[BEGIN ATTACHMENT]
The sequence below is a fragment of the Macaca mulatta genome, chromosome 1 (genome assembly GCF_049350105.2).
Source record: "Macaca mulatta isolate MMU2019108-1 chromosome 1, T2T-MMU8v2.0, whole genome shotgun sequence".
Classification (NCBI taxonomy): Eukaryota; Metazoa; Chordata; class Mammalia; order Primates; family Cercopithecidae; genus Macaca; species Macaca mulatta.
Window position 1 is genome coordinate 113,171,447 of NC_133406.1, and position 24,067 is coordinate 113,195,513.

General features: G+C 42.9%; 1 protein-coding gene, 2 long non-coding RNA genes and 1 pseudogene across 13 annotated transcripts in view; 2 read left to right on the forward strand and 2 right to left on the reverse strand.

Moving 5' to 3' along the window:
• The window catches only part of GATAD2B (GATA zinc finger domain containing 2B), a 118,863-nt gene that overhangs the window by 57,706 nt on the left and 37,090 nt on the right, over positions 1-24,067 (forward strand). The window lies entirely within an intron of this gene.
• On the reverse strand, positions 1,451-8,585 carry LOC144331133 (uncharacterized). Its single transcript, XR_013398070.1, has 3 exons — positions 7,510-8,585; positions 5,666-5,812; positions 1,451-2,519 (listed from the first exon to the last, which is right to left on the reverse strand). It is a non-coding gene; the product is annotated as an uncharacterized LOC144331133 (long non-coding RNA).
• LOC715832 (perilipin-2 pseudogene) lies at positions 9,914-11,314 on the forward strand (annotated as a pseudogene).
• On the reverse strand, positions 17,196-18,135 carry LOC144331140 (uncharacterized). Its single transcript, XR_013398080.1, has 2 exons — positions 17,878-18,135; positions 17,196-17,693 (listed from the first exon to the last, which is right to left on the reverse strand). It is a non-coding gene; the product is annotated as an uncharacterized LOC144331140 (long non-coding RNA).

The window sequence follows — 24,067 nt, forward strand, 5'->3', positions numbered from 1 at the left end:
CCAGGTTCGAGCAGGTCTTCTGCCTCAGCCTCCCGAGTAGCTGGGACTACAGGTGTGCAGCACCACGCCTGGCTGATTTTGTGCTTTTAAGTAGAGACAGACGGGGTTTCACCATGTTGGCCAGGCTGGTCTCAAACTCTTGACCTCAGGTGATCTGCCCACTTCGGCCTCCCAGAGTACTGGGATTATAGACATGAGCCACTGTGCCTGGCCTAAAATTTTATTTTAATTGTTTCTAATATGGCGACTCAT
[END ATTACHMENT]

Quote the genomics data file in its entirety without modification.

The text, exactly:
The sequence below is a fragment of the Macaca mulatta genome, chromosome 1 (genome assembly GCF_049350105.2).
Source record: "Macaca mulatta isolate MMU2019108-1 chromosome 1, T2T-MMU8v2.0, whole genome shotgun sequence".
Classification (NCBI taxonomy): Eukaryota; Metazoa; Chordata; class Mammalia; order Primates; family Cercopithecidae; genus Macaca; species Macaca mulatta.
Window position 1 is genome coordinate 113,171,447 of NC_133406.1, and position 24,067 is coordinate 113,195,513.

General features: G+C 42.9%; 1 protein-coding gene, 2 long non-coding RNA genes and 1 pseudogene across 13 annotated transcripts in view; 2 read left to right on the forward strand and 2 right to left on the reverse strand.

Moving 5' to 3' along the window:
• The window catches only part of GATAD2B (GATA zinc finger domain containing 2B), a 118,863-nt gene that overhangs the window by 57,706 nt on the left and 37,090 nt on the right, over positions 1-24,067 (forward strand). The window lies entirely within an intron of this gene.
• On the reverse strand, positions 1,451-8,585 carry LOC144331133 (uncharacterized). Its single transcript, XR_013398070.1, has 3 exons — positions 7,510-8,585; positions 5,666-5,812; positions 1,451-2,519 (listed from the first exon to the last, which is right to left on the reverse strand). It is a non-coding gene; the product is annotated as an uncharacterized LOC144331133 (long non-coding RNA).
• LOC715832 (perilipin-2 pseudogene) lies at positions 9,914-11,314 on the forward strand (annotated as a pseudogene).
• On the reverse strand, positions 17,196-18,135 carry LOC144331140 (uncharacterized). Its single transcript, XR_013398080.1, has 2 exons — positions 17,878-18,135; positions 17,196-17,693 (listed from the first exon to the last, which is right to left on the reverse strand). It is a non-coding gene; the product is annotated as an uncharacterized LOC144331140 (long non-coding RNA).

The window sequence follows — 24,067 nt, forward strand, 5'->3', positions numbered from 1 at the left end:
CCAGGTTCGAGCAGGTCTTCTGCCTCAGCCTCCCGAGTAGCTGGGACTACAGGTGTGCAGCACCACGCCTGGCTGATTTTGTGCTTTTAAGTAGAGACAGACGGGGTTTCACCATGTTGGCCAGGCTGGTCTCAAACTCTTGACCTCAGGTGATCTGCCCACTTCGGCCTCCCAGAGTACTGGGATTATAGACATGAGCCACTGTGCCTGGCCTAAAATTTTATTTTAATTGTTTCTAATATGGCGACTCAT